Nature Is Becoming a Person

Justin E. H. Smith in Foreign Policy:

Inbred, feral, and hungry, the “cocaine hippos” of Colombia took to the rainforests after liberation from Pablo Escobar’s menagerie at the time of the drug kingpin’s death in 1993. From an initial population of four, the hippos are now a fast-growing nuisance numbering over 100. Yet they are also the stuff of legend and an obvious favorite in a popular culture ever in search of quirky, new animal mascots.

In part because of their singular fame, a symbolic impediment to treating them as a common invasive pest was introduced in October, when a U.S. judge recognized their status as “interested persons,” which at least (in principle) enables them to exercise their legal right to obtain information in a U.S. legal trial. This ruling is not enforceable in Colombia, but it is a milestone in U.S. law and pushes the idea that the Earth is a political community composed of all sorts of “persons”—only some of whom are human.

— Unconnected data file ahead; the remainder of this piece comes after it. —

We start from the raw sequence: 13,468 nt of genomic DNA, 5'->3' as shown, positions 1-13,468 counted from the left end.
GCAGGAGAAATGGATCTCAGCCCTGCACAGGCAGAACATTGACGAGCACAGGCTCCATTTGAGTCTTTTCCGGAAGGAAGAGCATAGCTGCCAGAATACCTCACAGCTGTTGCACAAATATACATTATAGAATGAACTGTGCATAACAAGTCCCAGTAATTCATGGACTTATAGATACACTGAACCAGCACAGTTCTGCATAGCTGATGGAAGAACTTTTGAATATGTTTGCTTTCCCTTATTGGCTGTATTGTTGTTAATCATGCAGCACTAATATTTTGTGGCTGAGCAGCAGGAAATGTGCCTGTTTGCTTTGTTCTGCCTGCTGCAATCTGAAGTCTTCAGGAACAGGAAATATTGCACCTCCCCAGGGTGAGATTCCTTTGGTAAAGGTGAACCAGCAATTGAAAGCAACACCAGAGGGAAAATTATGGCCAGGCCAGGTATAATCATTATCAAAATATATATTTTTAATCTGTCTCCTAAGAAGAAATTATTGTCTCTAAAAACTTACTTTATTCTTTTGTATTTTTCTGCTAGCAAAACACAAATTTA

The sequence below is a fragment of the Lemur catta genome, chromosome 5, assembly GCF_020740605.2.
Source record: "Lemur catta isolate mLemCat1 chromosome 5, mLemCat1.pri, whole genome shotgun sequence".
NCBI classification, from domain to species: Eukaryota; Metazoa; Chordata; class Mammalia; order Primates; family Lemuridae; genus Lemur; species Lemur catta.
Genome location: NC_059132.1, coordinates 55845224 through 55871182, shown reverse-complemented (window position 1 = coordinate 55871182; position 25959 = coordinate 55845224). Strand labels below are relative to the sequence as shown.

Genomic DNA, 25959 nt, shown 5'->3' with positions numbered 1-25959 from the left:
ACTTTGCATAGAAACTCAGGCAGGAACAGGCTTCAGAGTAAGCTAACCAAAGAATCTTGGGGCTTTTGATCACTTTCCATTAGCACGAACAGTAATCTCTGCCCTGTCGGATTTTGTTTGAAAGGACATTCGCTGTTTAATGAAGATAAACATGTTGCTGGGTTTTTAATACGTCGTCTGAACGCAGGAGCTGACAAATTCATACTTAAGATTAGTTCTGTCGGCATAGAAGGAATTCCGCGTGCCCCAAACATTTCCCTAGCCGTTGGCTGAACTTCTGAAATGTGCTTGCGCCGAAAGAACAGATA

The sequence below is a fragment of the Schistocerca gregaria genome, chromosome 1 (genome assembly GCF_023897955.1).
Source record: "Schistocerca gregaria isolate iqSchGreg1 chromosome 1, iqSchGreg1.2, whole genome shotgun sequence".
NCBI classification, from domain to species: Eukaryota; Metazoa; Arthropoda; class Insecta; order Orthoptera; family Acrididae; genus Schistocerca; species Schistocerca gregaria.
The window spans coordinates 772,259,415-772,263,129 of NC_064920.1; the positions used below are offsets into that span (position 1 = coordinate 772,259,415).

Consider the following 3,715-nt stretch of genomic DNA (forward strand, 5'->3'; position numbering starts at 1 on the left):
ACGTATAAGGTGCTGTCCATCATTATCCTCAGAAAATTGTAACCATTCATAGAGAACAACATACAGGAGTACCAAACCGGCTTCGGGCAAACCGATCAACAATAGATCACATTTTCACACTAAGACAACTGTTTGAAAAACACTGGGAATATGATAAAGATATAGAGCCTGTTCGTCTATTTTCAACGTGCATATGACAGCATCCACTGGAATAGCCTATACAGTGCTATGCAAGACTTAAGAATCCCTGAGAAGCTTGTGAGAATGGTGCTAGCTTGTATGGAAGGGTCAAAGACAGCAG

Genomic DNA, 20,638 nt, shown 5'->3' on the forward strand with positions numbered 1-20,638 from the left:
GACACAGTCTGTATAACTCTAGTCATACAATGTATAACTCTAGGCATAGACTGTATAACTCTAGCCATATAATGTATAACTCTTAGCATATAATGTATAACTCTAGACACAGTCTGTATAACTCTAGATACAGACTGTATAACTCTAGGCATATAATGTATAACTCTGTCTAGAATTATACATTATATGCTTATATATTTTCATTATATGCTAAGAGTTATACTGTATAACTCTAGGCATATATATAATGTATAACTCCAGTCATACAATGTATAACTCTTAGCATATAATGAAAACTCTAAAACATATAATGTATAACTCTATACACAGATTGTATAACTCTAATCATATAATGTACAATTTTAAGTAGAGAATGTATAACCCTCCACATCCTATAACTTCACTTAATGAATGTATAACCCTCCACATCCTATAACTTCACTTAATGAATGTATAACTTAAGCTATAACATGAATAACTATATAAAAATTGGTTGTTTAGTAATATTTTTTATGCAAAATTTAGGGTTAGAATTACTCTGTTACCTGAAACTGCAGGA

Escobar’s hippos are far from unique (at least with respect to their claim to personhood).

More here.